Annual Symposium Emergency Animal Disease (EAD) highlights report

The 5th Annual Emergency Animal Disease Symposium  was held at the Australian Animal Health Laboratory in Geelong on 17 and 18  October 2018 with more than 100 attendees over the two days.  The following are a few highlights from the  symposium, which was important not only for updating participants in the latest  trends in EAD research, but also for the face-to-face networking opportunity  for EAD prevention between colleagues and livestock industry participants.

Dr Debbie Eagles highlighted recent trends in vector borne  diseases and reminded participants that global warming was likely to have a  major effect on vector borne diseases such as Bluetongue. The maintenance of  the sentinel herd programs and vector collection in northern Australia is an  essential component of our early warning system for transboundary disease  incursions.

Dr Cameron Stewart gave a very informative presentation on  emerging approaches to disease diagnosis. Recent work on microRNAs in Hendra  and mastitis in cattle had produced encouraging results in the early detection  of Hendra and mastitis in cattle that could be made before the onset of  clinical signs.

Dr Jeff Hammond updated the symposium participants on Foot  and Mouth Disease.  There was marked long  distance spread of the virus, especially from India, with the movement of  people as a significant feature.  This  eastern spread of the virus from India was perceived as a major threat to  Australia and constant vigilance was necessary to prevent an incursion of this  virus.

Dr David Williams described the situation with African Swine  Fever (ASF), which is a serious threat to Australia’s pig industry especially  if introduced into the estimated 20 million feral pigs in Australia.  The southward movement of ASF from China  through direct and indirect transmission by people was a major concern. NT  Livestock Biosecurity efforts have focused on ASF awareness in 2018.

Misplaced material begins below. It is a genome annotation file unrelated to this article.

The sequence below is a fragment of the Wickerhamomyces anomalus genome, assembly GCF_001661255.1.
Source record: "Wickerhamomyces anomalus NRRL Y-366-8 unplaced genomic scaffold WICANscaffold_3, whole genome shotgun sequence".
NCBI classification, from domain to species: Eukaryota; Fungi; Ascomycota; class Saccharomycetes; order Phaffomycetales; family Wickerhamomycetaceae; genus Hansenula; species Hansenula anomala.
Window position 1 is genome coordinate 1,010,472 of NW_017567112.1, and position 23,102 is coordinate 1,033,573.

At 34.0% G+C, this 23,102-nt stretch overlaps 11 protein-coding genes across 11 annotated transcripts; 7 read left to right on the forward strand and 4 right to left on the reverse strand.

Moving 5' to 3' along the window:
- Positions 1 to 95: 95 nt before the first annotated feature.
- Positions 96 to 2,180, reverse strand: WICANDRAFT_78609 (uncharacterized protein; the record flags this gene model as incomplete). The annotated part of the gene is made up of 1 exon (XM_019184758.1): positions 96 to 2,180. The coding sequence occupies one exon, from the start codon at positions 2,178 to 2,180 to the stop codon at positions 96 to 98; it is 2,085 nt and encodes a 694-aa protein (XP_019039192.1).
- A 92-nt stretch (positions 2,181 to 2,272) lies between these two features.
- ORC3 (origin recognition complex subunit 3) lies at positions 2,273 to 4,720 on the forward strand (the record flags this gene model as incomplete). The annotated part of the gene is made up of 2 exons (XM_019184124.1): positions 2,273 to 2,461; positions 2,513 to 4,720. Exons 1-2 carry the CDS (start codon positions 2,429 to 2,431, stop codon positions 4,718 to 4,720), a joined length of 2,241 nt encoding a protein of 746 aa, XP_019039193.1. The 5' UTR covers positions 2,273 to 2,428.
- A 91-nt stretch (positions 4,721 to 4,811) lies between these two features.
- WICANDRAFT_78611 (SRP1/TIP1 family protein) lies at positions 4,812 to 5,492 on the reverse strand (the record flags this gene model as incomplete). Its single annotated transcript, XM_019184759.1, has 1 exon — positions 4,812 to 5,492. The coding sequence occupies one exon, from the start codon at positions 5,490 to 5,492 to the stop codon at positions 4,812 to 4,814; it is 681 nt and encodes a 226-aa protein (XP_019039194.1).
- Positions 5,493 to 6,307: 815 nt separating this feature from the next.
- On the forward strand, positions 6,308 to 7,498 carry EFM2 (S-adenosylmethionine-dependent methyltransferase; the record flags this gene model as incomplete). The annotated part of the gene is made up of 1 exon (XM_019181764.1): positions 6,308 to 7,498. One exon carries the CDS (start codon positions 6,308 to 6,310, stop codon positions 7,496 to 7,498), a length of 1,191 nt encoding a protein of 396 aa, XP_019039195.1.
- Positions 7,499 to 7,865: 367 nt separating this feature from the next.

Bucks for Brains

Do you have cattle that are displaying any of the following  signs?

  • changes  in behaviour and neurological signs
  • excessive  licking of the nose and flanks
  • poor  coordination (circling, staggering and falling)
  • muscle  tremors
  • abnormal  posture (abnormal ear position and abnormal head carriage)
  • difficulty  in rising (downer)
  • paralysis
  • excitability
  • increased  or decreased sensitivity to sound, pain, heat, cold or touch.

If you do, you may be eligible for an incentive payment  under the ‘Bucks for Brains’ initiative.

Bucks for Brains is an initiative of the National  Transmissible Spongiform Encephalopathies Surveillance Project (NTSESP) run through  Animal Health Australia. Transmissible spongiform encephalopathies are rare,  fatal diseases that cause gradual deterioration in the brain and other central  nervous system tissues. Bovine spongiform encephalopathy (BSE), commonly known  as ‘Mad Cow’ disease is the form found in cattle. Scrapie is the form found in  sheep.

The NTSESP helps Australia meet guidelines set by the World  Organisation for Animal Health to demonstrate Australia’s freedom from BSE and  scrapie. To ensure that these guidelines are met, Australia must continue to  collect, examine and test eligible cattle and sheep samples.

The clinical signs of BSE can be common to many other  diseases, which is why specific testing is required.

The program provides payments to producers who submit  eligible cattle brains for national testing. Producers receive $300 per  eligible cattle submission, for a maximum of two animals per veterinary  investigation.

Eligible cattle need to meet the following criteria:

  • be  older than 30 months
  • be  less than nine years
  • display  signs consistent with BSE (listed above).

Please contact your Regional Field Veterinary Officer or  Livestock Biosecurity Officer if you have cattle displaying any of the signs.

Source: Animal Health Australia 2016, Bucks for Brains, Animal Health Australia, accessed 20 November  2018, <>

Last updated: 23 September 2019


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